So what is stopping me?  A lot.  I actually do like my job, and teachers are not paid well in the more conservative states, from what I know.  I have this house that I am responsible for.  And I am not convinced that I really would be better off anywhere else.  I fear that in the more conservative parts of the country, I would be out of place for not owning a gun, not knowing how to work on cars, and not being a fisherman.  It would be hard to make social connections in a more rural area without having a family of my own.  And while I am definitely not a liberal Democrat, I am not particularly a fan of President Trump either.

So is it time to leave California?  Would I be better off somewhere else?  I don’t know.  I just don’t know.

 

 

Exit 174. I enjoy traveling by train.

My twenty-five-mile commute to work runs parallel to a railroad track, used both by freight trans and an Amtrak route (for my readers outside the USA, that means a passenger train) that runs twice per day in each direction.  A few miles down the highway, I cross the track, and sometimes, if the timing works out just right, I can see the Amtrak train, and I end up following it for about another 15 miles until my exit.  Then, shortly after my exit, I cross under the railroad track again, and if the timing is still just right, I see the train one last time above me.  Last Thursday, I saw the train following me along my drive, but by the time I got to the underpass, I had gotten stuck waiting at a stop sign, and the train had already passed.

I am discovering more and more that I enjoy traveling by train.  I’ve often used BART, the regional electric commuter trains in and around San Francisco and Oakland, to get to Giants games or other occasional events in San Francisco for which I don’t want to deal with traffic or finding an overpriced place to park.  I went to a concert in the city a few weeks ago, and I took BART and then connected to a local bus, and I didn’t even miss the bus or get on the wrong bus or anything like that.  Me 1, San Francisco 0.  The local light rail in Sacramento is my usual method of transportation to get to Kings games when I don’t have to pick up someone who doesn’t have a way to get to games or won’t use public transportation.  I have also used light rail and buses many times to get home from long one-way bike rides.  And in June, I rode Amtrak for the first time, going to visit my family.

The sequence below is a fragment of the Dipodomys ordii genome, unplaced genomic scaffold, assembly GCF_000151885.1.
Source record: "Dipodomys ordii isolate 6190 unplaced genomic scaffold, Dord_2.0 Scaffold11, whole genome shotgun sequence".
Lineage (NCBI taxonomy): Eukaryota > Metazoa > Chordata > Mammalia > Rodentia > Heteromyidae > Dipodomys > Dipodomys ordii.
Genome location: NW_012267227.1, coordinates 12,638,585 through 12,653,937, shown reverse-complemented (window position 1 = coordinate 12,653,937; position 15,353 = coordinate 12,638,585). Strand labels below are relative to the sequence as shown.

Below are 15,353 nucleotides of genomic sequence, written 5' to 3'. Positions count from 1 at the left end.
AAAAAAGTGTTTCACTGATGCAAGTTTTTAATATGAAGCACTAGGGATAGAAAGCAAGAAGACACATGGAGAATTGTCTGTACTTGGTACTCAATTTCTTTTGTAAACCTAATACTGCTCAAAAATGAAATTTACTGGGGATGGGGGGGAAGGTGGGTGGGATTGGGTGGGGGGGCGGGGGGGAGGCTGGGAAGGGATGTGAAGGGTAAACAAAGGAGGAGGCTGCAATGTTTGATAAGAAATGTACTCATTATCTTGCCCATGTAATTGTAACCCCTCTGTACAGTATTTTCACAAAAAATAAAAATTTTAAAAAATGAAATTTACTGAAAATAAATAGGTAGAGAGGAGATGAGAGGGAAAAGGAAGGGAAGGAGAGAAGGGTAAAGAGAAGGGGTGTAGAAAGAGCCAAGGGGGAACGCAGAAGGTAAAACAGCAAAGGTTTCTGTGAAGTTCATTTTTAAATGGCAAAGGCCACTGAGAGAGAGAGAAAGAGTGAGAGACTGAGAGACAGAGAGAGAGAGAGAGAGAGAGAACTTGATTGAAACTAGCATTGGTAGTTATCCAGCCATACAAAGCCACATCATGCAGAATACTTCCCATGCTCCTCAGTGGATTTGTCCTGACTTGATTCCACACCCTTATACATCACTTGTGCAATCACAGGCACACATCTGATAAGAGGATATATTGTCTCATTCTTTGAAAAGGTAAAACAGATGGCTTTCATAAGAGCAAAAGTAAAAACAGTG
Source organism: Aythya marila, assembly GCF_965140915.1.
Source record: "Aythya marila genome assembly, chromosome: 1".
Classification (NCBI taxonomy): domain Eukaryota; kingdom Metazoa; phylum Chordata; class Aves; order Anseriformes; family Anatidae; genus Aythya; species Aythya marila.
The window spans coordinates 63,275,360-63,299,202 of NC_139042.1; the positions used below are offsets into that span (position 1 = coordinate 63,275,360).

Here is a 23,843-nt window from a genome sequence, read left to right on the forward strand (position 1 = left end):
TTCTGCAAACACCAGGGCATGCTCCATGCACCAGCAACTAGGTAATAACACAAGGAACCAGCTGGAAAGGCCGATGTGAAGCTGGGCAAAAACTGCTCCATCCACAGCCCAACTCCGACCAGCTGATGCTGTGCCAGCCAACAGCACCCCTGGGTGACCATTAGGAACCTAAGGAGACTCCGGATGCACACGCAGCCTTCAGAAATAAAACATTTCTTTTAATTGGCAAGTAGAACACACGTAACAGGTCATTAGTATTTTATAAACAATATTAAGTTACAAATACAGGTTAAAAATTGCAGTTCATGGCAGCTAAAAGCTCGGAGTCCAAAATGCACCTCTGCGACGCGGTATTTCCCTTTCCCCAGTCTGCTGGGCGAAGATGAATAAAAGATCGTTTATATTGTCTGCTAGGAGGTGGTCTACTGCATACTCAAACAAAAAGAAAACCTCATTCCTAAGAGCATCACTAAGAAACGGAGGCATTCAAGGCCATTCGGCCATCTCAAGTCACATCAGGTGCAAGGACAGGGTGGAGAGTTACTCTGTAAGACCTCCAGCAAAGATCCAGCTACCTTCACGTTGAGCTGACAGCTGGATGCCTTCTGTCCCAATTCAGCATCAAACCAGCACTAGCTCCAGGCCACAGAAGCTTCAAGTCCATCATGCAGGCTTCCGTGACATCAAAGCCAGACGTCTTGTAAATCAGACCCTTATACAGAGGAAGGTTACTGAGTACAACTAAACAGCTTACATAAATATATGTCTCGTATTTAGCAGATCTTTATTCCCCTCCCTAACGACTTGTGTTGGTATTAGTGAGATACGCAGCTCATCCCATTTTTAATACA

I think I would use public transportation more often, except that it usually does not go where I’m going when I need to be there.  When I say this to many people, they proceed to criticize the public transportation system in this region compared to others, or public transportation in the USA compared to other countries.  But this is not the issue.  The issue is that my commute is not along a common commuting corridor.  It is theoretically possible for me to get to work using three buses, run by three different agencies that do not issue transfers, with inconvenient layovers in between.  I could also just do the long bus route, getting to and from the stops by bike instead of two other buses.  However, that would still be about three and a half miles on my bike each way, which I do not like to do in work clothes or without being able to shower afterward, especially on hot days.  (I am thinking, however, that it might be useful to try this, just to see how it works.  I could be sure to arrive early enough to clean up a little and/or change clothes before the students arrive.  Even if this does not become my daily commute, this may come in handy in a pinch if I am ever without a car for any reason.)  As for using public transportation for trips that are not work, my social life usually involves doing things late at night, leaving me with no way to get home on public transportation.  Either that, or I am rushing from one place to another and do not have time to wait for a bus or train.